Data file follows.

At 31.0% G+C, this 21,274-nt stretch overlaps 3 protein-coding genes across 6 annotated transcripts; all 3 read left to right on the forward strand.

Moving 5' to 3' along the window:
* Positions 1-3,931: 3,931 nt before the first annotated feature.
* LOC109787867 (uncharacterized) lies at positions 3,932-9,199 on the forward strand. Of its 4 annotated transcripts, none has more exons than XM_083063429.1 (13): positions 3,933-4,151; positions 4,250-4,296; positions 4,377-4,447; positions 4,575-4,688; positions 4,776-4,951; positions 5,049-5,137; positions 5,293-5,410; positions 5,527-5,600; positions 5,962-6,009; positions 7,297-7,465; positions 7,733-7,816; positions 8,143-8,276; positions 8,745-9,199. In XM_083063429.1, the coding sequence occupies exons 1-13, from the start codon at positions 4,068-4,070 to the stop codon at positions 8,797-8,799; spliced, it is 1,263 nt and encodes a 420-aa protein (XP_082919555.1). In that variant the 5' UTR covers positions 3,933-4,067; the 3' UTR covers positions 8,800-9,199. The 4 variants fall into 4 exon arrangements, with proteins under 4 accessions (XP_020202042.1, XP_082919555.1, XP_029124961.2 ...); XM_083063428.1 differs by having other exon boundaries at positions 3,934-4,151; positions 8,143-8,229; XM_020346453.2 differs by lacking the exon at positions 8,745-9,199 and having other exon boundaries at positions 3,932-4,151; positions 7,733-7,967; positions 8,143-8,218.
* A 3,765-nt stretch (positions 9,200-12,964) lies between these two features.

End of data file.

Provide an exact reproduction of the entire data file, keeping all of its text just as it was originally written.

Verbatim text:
At 31.0% G+C, this 21,274-nt stretch overlaps 3 protein-coding genes across 6 annotated transcripts; all 3 read left to right on the forward strand.

Moving 5' to 3' along the window:
* Positions 1-3,931: 3,931 nt before the first annotated feature.
* LOC109787867 (uncharacterized) lies at positions 3,932-9,199 on the forward strand. Of its 4 annotated transcripts, none has more exons than XM_083063429.1 (13): positions 3,933-4,151; positions 4,250-4,296; positions 4,377-4,447; positions 4,575-4,688; positions 4,776-4,951; positions 5,049-5,137; positions 5,293-5,410; positions 5,527-5,600; positions 5,962-6,009; positions 7,297-7,465; positions 7,733-7,816; positions 8,143-8,276; positions 8,745-9,199. In XM_083063429.1, the coding sequence occupies exons 1-13, from the start codon at positions 4,068-4,070 to the stop codon at positions 8,797-8,799; spliced, it is 1,263 nt and encodes a 420-aa protein (XP_082919555.1). In that variant the 5' UTR covers positions 3,933-4,067; the 3' UTR covers positions 8,800-9,199. The 4 variants fall into 4 exon arrangements, with proteins under 4 accessions (XP_020202042.1, XP_082919555.1, XP_029124961.2 ...); XM_083063428.1 differs by having other exon boundaries at positions 3,934-4,151; positions 8,143-8,229; XM_020346453.2 differs by lacking the exon at positions 8,745-9,199 and having other exon boundaries at positions 3,932-4,151; positions 7,733-7,967; positions 8,143-8,218.
* A 3,765-nt stretch (positions 9,200-12,964) lies between these two features.